Mitt Romney on Thursday returned his focus from his fellow Republican presidential candidates to President Obama, blasting the president for being a "crony capitalist" and a "job killer."
Romney, speaking at an event in Salem, New Hampshire, laid into Mr. Obama for taking what he called the "extraordinary" step of bypassing Congress for three appointments to the National Labor Relations Board (NLRB) on Wednesday.
"Yesterday the president did one more thing, an extraordinary thing, that convinces anybody who will go elsewhere that maybe they ought to go elsewhere," Romney told the crowd. "And that is that he said 'I ought to put more labor stooges on the National Labor Relations Board.'"
Presidential recess appointments are not unusual. According to the Congressional Research Service, former President Bill Clinton made 139 recess appointments during his two terms as president, and former President George W. Bush made 171. As of December 8, 2011, Mr. Obama had made just 28 recess appointments during his tenure as president. But Wednesday's action is unusual because Republicans have deliberately kept the Congress open officially, even though no legislative work is being done, in an effort to prevent Mr. Obama from doing what he did.
Romney decried the appointments as crony capitalism, and claimed the president's move would drive jobs out of the country.
"Capitalism, free enterprise works. Crony capitalism does not. This president has engaged and is engaging in crony capitalism. It's happening with the National Labor Relations Board where he's paying back the big unions that helped his campaign," Romney said Thursday.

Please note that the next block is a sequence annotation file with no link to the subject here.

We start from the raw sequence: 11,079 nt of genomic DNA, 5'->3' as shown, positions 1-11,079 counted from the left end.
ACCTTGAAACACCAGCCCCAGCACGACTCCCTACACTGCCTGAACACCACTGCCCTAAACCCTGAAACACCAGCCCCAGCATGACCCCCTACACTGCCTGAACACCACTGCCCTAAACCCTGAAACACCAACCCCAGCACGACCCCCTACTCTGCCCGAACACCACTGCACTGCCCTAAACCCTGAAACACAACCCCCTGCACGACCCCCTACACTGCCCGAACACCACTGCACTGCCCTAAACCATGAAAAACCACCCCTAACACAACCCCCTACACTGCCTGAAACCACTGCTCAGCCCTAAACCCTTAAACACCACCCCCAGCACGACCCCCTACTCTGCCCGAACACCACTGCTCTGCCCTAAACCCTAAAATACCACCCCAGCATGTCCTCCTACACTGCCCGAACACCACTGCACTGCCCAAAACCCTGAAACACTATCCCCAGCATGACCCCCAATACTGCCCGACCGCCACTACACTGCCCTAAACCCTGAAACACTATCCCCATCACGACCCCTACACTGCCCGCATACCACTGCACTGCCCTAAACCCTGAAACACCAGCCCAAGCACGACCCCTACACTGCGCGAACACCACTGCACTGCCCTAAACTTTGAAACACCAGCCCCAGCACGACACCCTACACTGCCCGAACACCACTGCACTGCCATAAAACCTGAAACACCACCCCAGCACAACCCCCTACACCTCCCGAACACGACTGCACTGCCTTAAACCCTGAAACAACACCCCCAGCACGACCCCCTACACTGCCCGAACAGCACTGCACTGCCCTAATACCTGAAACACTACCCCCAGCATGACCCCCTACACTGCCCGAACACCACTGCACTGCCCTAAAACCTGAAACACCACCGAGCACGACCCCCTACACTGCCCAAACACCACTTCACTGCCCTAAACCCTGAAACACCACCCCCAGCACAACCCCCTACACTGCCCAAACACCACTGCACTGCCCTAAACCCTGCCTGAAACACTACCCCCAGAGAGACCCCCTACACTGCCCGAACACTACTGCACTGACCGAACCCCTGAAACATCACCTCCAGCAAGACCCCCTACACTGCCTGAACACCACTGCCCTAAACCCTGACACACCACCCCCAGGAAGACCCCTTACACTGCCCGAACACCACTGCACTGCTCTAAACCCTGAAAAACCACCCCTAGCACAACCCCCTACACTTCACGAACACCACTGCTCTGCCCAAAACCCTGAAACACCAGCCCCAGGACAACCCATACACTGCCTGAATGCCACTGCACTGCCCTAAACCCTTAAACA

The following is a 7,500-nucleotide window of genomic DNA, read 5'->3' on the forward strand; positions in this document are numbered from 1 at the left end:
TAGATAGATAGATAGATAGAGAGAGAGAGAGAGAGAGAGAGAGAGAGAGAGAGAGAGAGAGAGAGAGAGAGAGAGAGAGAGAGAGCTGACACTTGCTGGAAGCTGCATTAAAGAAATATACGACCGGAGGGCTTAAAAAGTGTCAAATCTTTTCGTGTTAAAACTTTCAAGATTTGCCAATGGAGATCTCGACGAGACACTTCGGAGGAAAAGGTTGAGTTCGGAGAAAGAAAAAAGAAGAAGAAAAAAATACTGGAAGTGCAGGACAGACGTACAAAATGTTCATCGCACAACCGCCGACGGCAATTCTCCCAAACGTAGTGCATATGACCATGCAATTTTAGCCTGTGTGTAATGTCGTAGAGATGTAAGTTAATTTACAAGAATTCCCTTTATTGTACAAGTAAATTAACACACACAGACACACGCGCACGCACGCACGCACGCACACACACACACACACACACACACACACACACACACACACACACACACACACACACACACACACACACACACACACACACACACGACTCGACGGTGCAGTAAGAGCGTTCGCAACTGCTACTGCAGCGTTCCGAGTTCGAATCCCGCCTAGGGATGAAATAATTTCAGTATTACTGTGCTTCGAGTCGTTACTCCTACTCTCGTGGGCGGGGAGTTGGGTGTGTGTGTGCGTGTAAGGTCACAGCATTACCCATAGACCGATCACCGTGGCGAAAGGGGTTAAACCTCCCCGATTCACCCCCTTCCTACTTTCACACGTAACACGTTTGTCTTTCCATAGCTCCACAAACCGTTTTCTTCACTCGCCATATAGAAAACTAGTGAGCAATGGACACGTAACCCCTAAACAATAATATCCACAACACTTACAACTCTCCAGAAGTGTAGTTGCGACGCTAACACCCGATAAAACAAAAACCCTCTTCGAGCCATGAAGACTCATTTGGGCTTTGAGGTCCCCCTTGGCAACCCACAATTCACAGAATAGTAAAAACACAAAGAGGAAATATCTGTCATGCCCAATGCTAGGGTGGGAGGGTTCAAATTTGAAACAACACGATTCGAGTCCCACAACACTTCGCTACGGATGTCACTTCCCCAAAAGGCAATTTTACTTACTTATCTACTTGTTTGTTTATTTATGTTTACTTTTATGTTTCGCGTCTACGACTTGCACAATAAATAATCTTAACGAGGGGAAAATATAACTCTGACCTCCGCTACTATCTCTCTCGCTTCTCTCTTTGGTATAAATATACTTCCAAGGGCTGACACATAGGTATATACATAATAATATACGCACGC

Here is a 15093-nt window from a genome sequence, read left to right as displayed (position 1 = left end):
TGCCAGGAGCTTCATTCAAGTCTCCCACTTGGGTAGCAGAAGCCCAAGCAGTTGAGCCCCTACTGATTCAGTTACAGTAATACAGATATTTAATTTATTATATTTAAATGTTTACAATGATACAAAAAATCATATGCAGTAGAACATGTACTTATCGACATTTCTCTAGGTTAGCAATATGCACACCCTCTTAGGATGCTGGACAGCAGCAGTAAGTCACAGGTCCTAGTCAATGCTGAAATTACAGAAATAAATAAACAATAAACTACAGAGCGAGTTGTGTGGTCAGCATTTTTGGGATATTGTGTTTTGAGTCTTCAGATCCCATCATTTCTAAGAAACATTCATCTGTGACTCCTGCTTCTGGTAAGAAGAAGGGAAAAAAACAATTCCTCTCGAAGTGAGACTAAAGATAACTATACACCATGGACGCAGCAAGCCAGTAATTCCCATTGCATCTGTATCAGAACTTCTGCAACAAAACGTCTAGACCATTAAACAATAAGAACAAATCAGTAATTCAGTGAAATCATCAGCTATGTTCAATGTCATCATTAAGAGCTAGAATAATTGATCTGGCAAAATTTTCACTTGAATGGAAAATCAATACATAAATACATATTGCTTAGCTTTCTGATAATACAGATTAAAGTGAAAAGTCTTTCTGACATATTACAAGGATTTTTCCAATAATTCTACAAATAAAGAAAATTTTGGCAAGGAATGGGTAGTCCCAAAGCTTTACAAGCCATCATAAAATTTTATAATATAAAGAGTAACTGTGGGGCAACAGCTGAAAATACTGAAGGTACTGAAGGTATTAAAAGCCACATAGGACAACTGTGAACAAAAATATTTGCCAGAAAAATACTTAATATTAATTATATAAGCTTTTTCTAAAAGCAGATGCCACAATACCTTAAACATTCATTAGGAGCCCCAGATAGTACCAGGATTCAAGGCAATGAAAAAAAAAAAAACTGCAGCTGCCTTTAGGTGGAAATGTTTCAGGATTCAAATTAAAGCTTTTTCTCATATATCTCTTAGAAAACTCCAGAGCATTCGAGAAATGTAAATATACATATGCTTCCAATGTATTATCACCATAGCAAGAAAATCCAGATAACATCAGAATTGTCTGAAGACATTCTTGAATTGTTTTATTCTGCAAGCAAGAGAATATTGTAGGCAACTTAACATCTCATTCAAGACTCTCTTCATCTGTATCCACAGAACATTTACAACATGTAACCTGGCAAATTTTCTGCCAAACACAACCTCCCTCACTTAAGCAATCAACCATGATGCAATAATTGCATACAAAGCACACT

"This president is a crony capitalist. He's a job killer."
"Inserting himself, inserting government into the machinery of free markets -- that is going to cause businesses of all kinds to say 'let's go somewhere else.' I want to keep them here. I don't want jobs to leave," Romney added.
Republicans had fiercely opposed the appointment of the three labor appointments, which were sent to Congress for consideration in December, on the grounds that the NLRB leans too far in favor of unions.
During his remarks, Romney also referenced the president's ties to Solyndra, the energy company which went bankrupt after receiving a loan from the federal government for more than $500 million.
The former Massachusetts governor, who is campaigning with John McCain in New Hampshire ahead of the January 10 caucus, is heavily favored in the state among the Republican field: According to a daily tracking poll by Suffolk University, he leads with 41 percent support. The next in line is Ron Paul, who earned only 18 percent, followed by Rick Santorum, with eight percent. (Both Paul and Santorum saw small jumps, four percent and two percent respectively, following their third and second-place finishes in Tuesday's Iowa caucuses.)